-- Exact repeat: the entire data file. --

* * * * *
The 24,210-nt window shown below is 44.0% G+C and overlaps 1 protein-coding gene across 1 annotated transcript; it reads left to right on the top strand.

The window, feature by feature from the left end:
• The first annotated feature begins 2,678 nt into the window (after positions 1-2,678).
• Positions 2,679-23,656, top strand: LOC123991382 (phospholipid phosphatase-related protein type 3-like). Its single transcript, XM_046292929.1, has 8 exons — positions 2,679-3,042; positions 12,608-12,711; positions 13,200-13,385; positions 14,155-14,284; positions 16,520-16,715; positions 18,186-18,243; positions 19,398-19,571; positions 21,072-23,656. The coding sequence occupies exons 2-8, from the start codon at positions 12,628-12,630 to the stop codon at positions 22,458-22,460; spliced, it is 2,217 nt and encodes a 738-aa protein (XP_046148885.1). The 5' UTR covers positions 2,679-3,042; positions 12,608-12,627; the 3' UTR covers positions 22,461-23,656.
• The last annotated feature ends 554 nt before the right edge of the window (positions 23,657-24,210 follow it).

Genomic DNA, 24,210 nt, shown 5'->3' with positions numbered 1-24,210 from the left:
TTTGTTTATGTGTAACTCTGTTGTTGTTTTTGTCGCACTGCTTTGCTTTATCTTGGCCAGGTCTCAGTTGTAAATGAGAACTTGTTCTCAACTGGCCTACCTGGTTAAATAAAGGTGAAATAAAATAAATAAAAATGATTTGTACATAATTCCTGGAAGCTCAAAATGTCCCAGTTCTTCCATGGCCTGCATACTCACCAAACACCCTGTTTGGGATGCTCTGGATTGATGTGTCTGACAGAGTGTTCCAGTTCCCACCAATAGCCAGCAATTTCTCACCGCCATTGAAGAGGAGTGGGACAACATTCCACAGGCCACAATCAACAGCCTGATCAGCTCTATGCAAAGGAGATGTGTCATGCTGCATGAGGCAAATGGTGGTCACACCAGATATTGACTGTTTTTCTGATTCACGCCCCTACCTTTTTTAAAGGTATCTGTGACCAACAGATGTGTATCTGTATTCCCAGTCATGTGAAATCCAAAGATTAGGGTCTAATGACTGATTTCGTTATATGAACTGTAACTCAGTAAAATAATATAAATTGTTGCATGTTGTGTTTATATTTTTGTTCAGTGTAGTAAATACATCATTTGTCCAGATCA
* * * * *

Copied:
The 24,210-nt window shown below is 44.0% G+C and overlaps 1 protein-coding gene across 1 annotated transcript; it reads left to right on the top strand.

The window, feature by feature from the left end:
• The first annotated feature begins 2,678 nt into the window (after positions 1-2,678).
• Positions 2,679-23,656, top strand: LOC123991382 (phospholipid phosphatase-related protein type 3-like). Its single transcript, XM_046292929.1, has 8 exons — positions 2,679-3,042; positions 12,608-12,711; positions 13,200-13,385; positions 14,155-14,284; positions 16,520-16,715; positions 18,186-18,243; positions 19,398-19,571; positions 21,072-23,656. The coding sequence occupies exons 2-8, from the start codon at positions 12,628-12,630 to the stop codon at positions 22,458-22,460; spliced, it is 2,217 nt and encodes a 738-aa protein (XP_046148885.1). The 5' UTR covers positions 2,679-3,042; positions 12,608-12,627; the 3' UTR covers positions 22,461-23,656.
• The last annotated feature ends 554 nt before the right edge of the window (positions 23,657-24,210 follow it).

Genomic DNA, 24,210 nt, shown 5'->3' with positions numbered 1-24,210 from the left:
TTTGTTTATGTGTAACTCTGTTGTTGTTTTTGTCGCACTGCTTTGCTTTATCTTGGCCAGGTCTCAGTTGTAAATGAGAACTTGTTCTCAACTGGCCTACCTGGTTAAATAAAGGTGAAATAAAATAAATAAAAATGATTTGTACATAATTCCTGGAAGCTCAAAATGTCCCAGTTCTTCCATGGCCTGCATACTCACCAAACACCCTGTTTGGGATGCTCTGGATTGATGTGTCTGACAGAGTGTTCCAGTTCCCACCAATAGCCAGCAATTTCTCACCGCCATTGAAGAGGAGTGGGACAACATTCCACAGGCCACAATCAACAGCCTGATCAGCTCTATGCAAAGGAGATGTGTCATGCTGCATGAGGCAAATGGTGGTCACACCAGATATTGACTGTTTTTCTGATTCACGCCCCTACCTTTTTTAAAGGTATCTGTGACCAACAGATGTGTATCTGTATTCCCAGTCATGTGAAATCCAAAGATTAGGGTCTAATGACTGATTTCGTTATATGAACTGTAACTCAGTAAAATAATATAAATTGTTGCATGTTGTGTTTATATTTTTGTTCAGTGTAGTAAATACATCATTTGTCCAGATCA